San Carlos Apache Region - First Things First

 
San Carlos Apache Region - First Things First
2016            NEEDS AND ASSETS REPORT

 San Carlos Apache Region
San Carlos Apache Region - First Things First
San Carlos Apache Regional Partnership Council

                                  2016

                Needs and Assets Report

                          Prepared by
    Community Research, Evaluation & Development (CRED)
The Frances McClelland Institute for Children, Youth, and Families
  John & Doris Norton School of Family and Consumer Sciences
            College of Agricultural and Life Sciences
                   The University of Arizona

                             Funded by
First Things First San Carlos Apache Regional Partnership Council

        Frances McClelland Institute for Children, Youth and Families
        John & Doris Norton School of Family and Consumer Sciences
                  College of Agricultural and Life Sciences
                         The University of Arizona
                               PO Box 210078
                          Tucson, AZ 85721-0462
                          Phone: (520) 621-8739
                            Fax: (520) 621-4979
                         http://ag.arizona.edu/fcs/
San Carlos Apache Region - First Things First
San Carlos Apache Regional Partnership Council
2250 Highway 60, Suite K, Miami, Arizona 85539
928.425.8172 | 877.803.7234 | azftf.gov

Chair                         February 10, 2017
Vernon Poncho
                              Message from the Chair:
Vice Chair                    The past two years have been rewarding for the San Carlos Apache
Flora Talas
                              Regional Partnership Council, as we delivered on our mission to build
Members                       better futures for young children and their families.
Mary Bendle
                              The San Carlos Apache Regional Partnership Council will continue to
Teri Gallenstein
                              advocate and provide opportunities as indicated throughout this report.
Isaiah May
Nolita April Noline           Our strategic direction has been guided by the Needs and Assets reports,
Delphine Rodriguez            specifically created for the San Carlos Apache Region. These reports are
Elliott Talgo, Sr.            vital to our continued work in building a true integrated early childhood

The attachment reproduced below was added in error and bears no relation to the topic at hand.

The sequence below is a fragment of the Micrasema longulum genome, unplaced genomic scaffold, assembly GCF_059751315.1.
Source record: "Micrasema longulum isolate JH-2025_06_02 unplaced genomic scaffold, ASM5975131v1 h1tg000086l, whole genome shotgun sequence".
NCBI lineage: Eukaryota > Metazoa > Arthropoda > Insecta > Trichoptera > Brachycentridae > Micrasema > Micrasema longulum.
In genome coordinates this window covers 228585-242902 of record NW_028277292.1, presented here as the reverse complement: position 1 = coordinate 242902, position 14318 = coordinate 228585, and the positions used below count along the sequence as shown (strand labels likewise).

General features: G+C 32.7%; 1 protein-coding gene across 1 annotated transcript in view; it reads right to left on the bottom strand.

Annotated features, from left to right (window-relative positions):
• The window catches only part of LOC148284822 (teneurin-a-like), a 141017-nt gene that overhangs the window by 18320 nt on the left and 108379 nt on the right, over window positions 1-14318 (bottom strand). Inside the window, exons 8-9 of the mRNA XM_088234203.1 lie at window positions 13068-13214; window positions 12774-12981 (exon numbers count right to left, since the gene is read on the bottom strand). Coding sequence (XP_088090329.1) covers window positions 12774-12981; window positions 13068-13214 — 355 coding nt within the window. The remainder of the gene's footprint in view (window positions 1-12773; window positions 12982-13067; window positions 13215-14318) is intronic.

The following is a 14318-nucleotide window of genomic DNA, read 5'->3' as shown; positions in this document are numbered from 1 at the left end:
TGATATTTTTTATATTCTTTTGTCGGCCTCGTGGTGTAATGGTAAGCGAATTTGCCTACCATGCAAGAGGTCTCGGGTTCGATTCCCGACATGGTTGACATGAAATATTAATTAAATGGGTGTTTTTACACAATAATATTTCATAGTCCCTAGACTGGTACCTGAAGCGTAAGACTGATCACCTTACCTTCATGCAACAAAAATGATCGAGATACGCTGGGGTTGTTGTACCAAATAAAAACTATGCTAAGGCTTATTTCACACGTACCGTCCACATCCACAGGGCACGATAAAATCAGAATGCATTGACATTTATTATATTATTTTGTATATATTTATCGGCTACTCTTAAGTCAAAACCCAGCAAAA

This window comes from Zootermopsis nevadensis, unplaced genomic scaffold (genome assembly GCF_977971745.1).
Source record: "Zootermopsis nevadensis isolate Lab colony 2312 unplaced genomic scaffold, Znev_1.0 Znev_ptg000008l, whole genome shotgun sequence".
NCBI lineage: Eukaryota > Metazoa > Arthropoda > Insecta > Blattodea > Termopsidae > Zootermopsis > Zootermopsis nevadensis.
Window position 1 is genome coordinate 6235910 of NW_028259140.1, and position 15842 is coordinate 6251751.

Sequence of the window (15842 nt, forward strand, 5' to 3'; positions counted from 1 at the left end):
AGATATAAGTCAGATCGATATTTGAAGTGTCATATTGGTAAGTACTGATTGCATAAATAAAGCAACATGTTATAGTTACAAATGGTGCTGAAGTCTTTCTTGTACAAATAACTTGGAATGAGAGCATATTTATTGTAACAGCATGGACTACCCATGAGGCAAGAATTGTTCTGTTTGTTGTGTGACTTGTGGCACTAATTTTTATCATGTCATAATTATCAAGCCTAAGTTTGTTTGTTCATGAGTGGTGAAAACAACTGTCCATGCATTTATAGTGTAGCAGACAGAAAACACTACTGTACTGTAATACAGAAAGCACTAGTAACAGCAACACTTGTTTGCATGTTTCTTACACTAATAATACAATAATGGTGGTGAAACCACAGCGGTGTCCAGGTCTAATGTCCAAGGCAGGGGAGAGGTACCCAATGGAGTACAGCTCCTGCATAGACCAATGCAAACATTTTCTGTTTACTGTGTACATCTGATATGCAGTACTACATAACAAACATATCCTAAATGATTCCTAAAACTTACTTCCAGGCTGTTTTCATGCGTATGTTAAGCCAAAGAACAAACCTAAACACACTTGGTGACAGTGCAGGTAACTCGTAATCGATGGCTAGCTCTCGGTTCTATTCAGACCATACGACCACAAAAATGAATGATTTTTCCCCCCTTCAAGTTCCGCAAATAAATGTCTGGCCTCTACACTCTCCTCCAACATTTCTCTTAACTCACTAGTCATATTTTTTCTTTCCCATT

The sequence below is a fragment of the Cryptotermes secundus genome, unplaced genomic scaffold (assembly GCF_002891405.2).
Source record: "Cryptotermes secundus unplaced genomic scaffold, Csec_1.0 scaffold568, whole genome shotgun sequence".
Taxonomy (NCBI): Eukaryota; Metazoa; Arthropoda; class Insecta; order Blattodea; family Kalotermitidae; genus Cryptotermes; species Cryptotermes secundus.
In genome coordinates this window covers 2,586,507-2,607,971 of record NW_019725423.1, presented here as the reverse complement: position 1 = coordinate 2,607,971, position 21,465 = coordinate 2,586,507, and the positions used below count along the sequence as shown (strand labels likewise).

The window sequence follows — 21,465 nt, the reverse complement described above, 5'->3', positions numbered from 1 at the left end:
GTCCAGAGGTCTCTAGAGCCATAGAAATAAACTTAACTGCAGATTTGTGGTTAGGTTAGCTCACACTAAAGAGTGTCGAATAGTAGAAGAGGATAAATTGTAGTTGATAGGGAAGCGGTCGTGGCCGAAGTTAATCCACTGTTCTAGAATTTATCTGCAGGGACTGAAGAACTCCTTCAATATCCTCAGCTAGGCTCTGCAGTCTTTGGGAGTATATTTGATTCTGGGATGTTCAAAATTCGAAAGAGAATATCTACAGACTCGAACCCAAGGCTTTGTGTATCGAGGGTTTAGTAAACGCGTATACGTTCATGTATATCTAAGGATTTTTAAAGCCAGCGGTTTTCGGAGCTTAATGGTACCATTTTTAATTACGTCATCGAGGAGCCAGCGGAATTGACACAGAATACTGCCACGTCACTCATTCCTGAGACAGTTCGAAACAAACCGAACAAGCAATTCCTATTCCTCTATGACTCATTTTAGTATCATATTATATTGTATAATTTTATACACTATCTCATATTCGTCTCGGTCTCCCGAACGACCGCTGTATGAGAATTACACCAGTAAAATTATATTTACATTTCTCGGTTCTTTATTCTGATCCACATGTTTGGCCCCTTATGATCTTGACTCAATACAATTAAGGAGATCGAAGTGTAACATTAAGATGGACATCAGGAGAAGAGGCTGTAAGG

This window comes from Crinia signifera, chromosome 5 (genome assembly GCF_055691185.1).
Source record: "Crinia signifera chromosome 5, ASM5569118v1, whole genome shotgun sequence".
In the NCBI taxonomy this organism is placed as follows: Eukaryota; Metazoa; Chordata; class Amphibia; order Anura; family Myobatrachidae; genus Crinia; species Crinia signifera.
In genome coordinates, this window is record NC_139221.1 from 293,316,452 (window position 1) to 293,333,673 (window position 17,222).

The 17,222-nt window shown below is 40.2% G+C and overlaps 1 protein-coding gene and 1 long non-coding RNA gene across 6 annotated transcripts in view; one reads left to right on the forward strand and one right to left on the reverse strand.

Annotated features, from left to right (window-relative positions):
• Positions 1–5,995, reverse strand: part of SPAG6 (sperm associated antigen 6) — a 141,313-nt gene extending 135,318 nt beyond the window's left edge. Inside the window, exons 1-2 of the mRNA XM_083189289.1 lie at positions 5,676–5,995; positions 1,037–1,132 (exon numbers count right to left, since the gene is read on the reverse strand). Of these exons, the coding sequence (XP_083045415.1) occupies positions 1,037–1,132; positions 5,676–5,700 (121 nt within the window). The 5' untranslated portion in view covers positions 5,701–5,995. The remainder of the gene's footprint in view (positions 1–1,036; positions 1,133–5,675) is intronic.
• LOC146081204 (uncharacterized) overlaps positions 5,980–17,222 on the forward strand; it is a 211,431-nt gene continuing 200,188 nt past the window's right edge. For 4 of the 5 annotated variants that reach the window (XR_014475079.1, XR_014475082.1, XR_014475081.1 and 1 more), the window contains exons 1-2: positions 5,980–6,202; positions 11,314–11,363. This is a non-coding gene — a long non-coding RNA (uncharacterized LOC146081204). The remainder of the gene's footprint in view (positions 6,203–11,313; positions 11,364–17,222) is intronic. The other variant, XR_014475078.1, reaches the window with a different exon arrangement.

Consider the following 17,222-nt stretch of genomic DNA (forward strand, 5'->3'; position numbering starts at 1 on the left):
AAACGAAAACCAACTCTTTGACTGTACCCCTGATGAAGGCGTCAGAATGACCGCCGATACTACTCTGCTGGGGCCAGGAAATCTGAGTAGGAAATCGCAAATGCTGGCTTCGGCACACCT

Regional Director             system for our young children and our overall future. The San Carlos
LaToya Beatty                 Apache Regional Partnership Council owes special gratitude to the San
                              Carlos Apache Tribal Council, the San Carlos Apache Tribe Education
                              Committee, community agencies, service providers and key stakeholders.
                              We would also like to thank our report vendor, The University of Arizona
                              Community Research, Evaluation & Development, The Frances McClelland
                              Institute for Children, Youth, and Families, John & Doris Norton School of
                              Family and Consumer Sciences, College of Agricultural and Life Sciences,
                              for their knowledge, expertise and analysis of the San Carlos Apache
                              Region.
                              Going forward, the First Things First San Carlos Apache Regional
                              Partnership Council is committed to meeting the needs of young children
                              by providing essential services and advocating for social change.
                              Thanks to our dedicated staff, volunteers and community partners, First
                              Things First is making a real difference in the lives of our youngest citizens
                              and throughout the entire State.
                              Thank you for your continued support.
                              Sincerely,